Basically these two companies offers several support plans and only if you subscribe to one of them will you be getting technical support.

The minimum plan to get access to technical support in Amazon Web Services is $29 while it is $100 for Google Cloud Platform.

And those are only technical support through web emails. If you want to get technical support through chat and phone. You would need to get a higher plan which comes with higher cost.

I honestly do not blame them though. Basically the supports that you will be talking to are highly intelligent about the technical aspect of the cloud.

The way I see it and I think the way they also see it. Is that these support prices are nothing compared to you getting a computer course and spending 5 years in college so you could just solve the technical issue yourself.

As for documentations, I mean I got nothing to say but they are great. Both Amazon and Google did a great job as both the Amazon EC2 and Google Compute Engine are both well documented on their websites.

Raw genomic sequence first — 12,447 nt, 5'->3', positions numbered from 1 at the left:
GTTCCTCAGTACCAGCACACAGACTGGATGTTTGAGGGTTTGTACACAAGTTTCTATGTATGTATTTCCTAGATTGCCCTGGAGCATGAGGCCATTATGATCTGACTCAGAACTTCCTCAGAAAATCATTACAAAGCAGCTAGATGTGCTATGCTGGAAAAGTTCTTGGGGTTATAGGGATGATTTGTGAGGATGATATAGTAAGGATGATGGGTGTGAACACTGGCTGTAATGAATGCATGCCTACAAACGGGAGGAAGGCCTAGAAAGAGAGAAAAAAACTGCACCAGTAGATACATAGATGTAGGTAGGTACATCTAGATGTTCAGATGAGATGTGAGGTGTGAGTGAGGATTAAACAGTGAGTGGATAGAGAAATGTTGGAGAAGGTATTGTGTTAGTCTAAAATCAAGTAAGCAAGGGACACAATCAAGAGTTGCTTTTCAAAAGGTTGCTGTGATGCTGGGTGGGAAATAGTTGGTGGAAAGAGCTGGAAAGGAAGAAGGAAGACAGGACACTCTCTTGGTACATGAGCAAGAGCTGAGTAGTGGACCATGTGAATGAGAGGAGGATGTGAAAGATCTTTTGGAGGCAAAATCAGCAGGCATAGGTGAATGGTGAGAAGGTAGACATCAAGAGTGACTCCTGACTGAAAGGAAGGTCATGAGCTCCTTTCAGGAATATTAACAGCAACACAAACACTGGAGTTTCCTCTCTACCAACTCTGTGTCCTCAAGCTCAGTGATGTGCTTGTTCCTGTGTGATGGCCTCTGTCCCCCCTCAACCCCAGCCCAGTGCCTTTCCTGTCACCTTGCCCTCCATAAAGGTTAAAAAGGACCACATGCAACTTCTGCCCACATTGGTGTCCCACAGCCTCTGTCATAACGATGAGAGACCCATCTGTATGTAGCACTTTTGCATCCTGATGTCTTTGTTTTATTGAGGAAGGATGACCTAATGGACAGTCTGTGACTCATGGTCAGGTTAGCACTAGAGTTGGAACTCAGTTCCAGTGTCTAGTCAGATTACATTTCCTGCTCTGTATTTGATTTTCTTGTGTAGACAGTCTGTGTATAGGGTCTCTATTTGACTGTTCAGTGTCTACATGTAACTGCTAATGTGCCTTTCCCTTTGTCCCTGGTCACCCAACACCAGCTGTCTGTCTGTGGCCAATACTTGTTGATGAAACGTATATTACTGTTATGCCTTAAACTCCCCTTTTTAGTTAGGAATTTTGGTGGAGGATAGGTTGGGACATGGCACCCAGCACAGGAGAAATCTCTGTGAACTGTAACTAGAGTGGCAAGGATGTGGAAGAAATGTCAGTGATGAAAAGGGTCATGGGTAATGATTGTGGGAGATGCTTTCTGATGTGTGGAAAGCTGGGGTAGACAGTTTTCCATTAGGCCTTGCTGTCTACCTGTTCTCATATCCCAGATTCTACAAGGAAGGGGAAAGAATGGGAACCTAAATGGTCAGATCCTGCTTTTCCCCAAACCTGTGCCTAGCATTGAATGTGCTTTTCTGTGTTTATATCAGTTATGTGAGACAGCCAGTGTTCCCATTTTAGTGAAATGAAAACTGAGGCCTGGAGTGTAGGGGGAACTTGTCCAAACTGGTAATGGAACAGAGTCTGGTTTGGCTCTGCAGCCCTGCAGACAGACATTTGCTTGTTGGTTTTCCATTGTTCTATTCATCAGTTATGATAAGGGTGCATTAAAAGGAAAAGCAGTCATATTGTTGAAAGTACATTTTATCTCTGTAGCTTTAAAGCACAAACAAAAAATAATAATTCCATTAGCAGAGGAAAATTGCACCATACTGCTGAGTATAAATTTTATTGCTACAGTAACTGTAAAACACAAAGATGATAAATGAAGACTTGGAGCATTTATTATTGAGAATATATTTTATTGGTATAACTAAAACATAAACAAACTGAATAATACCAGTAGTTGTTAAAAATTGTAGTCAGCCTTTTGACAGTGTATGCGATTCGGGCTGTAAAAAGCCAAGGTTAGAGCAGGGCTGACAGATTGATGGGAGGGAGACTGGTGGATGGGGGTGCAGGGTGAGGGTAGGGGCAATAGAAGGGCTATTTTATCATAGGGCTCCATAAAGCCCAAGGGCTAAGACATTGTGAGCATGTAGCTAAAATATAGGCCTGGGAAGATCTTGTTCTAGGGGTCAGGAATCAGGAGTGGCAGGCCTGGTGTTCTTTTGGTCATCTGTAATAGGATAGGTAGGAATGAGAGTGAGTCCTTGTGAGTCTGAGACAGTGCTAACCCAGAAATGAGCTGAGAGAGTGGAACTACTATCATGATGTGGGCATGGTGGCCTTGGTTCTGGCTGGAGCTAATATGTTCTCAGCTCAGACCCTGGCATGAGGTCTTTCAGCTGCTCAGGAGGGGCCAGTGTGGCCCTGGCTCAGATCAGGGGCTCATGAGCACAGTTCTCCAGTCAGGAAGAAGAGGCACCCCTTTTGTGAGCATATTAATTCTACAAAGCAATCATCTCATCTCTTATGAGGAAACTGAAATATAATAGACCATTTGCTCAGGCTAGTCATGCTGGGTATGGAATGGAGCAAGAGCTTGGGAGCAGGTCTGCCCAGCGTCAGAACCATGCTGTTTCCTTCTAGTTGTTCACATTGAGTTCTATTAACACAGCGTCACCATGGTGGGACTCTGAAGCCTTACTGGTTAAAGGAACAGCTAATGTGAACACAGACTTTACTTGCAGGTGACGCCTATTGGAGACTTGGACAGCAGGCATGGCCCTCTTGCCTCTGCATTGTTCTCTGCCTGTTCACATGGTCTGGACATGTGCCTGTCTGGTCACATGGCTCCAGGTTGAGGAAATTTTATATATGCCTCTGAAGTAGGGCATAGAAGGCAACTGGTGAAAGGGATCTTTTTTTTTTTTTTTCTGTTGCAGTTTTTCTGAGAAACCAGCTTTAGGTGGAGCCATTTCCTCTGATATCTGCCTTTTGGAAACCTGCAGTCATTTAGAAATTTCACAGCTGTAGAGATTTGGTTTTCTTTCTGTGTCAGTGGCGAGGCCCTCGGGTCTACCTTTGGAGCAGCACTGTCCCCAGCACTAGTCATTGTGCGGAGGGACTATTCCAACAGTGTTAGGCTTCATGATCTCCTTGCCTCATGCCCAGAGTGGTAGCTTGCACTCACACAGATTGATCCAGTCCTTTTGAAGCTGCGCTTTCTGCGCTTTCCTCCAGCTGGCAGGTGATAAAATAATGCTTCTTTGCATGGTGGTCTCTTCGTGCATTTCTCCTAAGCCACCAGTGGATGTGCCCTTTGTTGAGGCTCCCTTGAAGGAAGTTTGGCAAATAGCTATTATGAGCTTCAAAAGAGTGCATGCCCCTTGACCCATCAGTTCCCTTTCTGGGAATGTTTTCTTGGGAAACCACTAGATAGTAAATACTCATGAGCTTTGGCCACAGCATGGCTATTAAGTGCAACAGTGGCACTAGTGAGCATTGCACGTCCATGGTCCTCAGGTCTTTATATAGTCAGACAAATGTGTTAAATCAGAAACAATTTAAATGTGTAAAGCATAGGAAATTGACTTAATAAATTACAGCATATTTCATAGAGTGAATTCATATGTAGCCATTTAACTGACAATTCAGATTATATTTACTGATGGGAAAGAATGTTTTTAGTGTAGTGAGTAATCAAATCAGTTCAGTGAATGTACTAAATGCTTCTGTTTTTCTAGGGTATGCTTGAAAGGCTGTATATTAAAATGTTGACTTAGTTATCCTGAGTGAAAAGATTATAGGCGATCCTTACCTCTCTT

Aside from their step-by-step guides on how to do stuff. You could also simply search in Google and you will definitely find several websites with the answer to your question.

8. Who is Winning?

Well let us just immediately jump to the Google Trends result and discussed what really is going on here.


Well as you can see, the Amazon AWS EC2 is killing it right now or are they really?

The DigitalOcean even performs way better than the Google Compute Engine in my DigitalOcean vs Amazon AWS EC2 comparison.

This graph really got me banging my head on the wall as to why the Google Compute Engine popularity is so low.

Later on, it dawned on me. Maybe, just maybe, people are just not familiar with the term Google Compute Engine.

Maybe they search the more familiar term which is Google Cloud Platform.

So I did another Google Trends comparison and got these results.